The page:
Tough Choices for the NDP

The final NDP leadership debate exposed stark choices facing the party as it prepares for the next election. Tom Mulcair presented himself as the most natural successor to Jack Layton; he was an architect of the Quebec strategy, which gave the NDP credibility to cast itself as a truly national party and government in waiting. For those New Democrats who want to see Layton’s strategy fully executed, Mulcair is the obvious choice: he is from Quebec, holds the second NDP seat ever won there, and is probably most able to consolidate that position. His strategy would be to expand the NDP beyond its traditional base, and that means throwing out boilerplate language and tailoring the party’s message to diverse constituencies. Not only would this breath life into riding associations, it would help extend the party to places where it currently has few seats, like the West. This he called “modernization.”

The problem with Mulcair is that he is a newcomer to the NDP, having served previously in Jean Charest’s Liberal provincial government in Quebec. Peggy Nash challenged Mulcair on his view that the party needs renewal. Mulcair countered that he does not propose to take the party in a different direction so much as continuing to move forward with Layton’s strategy. Some of the other candidates were skeptical. Brian Topp said Mulcair had been “very critical of the party.” Mulcair responded that at one point the party was strenuously advocating universal daycare – a message that did not resonate in Quebec, which has had such a policy for some time. With respect to the West, his view was that the NDP should do what it did in Quebec: listen to the local constituencies and tailor the message. The NDP, he said, has trees with shallow roots (Quebec) or roots with no trees (Saskatchewan, where the party has won no seats in 4 consecutive elections).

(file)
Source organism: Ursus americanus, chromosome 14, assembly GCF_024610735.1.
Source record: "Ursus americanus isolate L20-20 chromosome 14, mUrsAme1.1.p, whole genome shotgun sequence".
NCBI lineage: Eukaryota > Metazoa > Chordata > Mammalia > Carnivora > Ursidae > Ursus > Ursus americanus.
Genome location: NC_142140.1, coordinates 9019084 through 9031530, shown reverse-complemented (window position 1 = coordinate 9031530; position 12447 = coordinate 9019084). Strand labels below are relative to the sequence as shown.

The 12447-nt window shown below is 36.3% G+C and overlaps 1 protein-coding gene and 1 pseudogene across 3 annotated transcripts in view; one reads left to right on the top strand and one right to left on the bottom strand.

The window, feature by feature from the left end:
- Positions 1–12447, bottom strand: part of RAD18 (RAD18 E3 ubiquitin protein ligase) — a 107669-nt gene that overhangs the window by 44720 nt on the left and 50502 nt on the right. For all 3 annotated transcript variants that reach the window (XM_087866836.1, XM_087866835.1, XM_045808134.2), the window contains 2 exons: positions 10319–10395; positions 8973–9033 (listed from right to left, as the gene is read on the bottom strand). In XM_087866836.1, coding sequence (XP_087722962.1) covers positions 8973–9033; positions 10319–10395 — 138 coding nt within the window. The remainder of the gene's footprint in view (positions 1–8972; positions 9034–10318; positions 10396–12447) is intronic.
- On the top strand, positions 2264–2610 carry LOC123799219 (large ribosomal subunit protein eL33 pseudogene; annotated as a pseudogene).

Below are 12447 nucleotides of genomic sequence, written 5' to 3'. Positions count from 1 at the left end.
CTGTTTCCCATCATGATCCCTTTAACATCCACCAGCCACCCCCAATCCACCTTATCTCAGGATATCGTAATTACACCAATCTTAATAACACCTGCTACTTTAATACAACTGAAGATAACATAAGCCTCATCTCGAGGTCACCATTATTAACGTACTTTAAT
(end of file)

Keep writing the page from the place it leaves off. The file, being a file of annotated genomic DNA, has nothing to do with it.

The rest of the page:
Topp painted himself (and Peggy Nash) as an “unreformed social democrat,” thereby highlighting his loyalty to traditional party commitments. Topp has the big establishment endorsements, including party icon Ed Broadbent; he talked about being with Layton when he wrote his final letter to Canadians. Nash, for her part, has links to the labour movement (auto workers), leaving no doubt about her social democratic bona fides. The two seem like the most likely to benefit if Mulcair stumbles. Ashton also positions herself close to the party activists – attacking Mulcair for not supporting opposition to trade deals – but she lacks gravitas.

The most personal attack on Mulcair came from Paul Dewar who said that Layton was a “happy warrior”; Mulcair, no the other hand, “got the warrior part down” but where was the inspiration?” This got chuckles from the audience, many of whom know of Mulcair’s reputation as a pugnacious and often bad-tempered leader who does not always work well with colleagues, particularly women. One woman I spoke with after the debate said that Mulcair’s smiles did not seem genuine; another said she found him stiff and unnatural (he read both his opening and closing statements). But Mulcair’s answer to Dewar was to say that it is not enough to quote Layton about being “loving, hopeful and optimistic” (which Topp did in his opening remarks), one had to incarnate this by taking the high road and being good, kind, and respectful of the other candidates in the race. He also noted that the point is to win.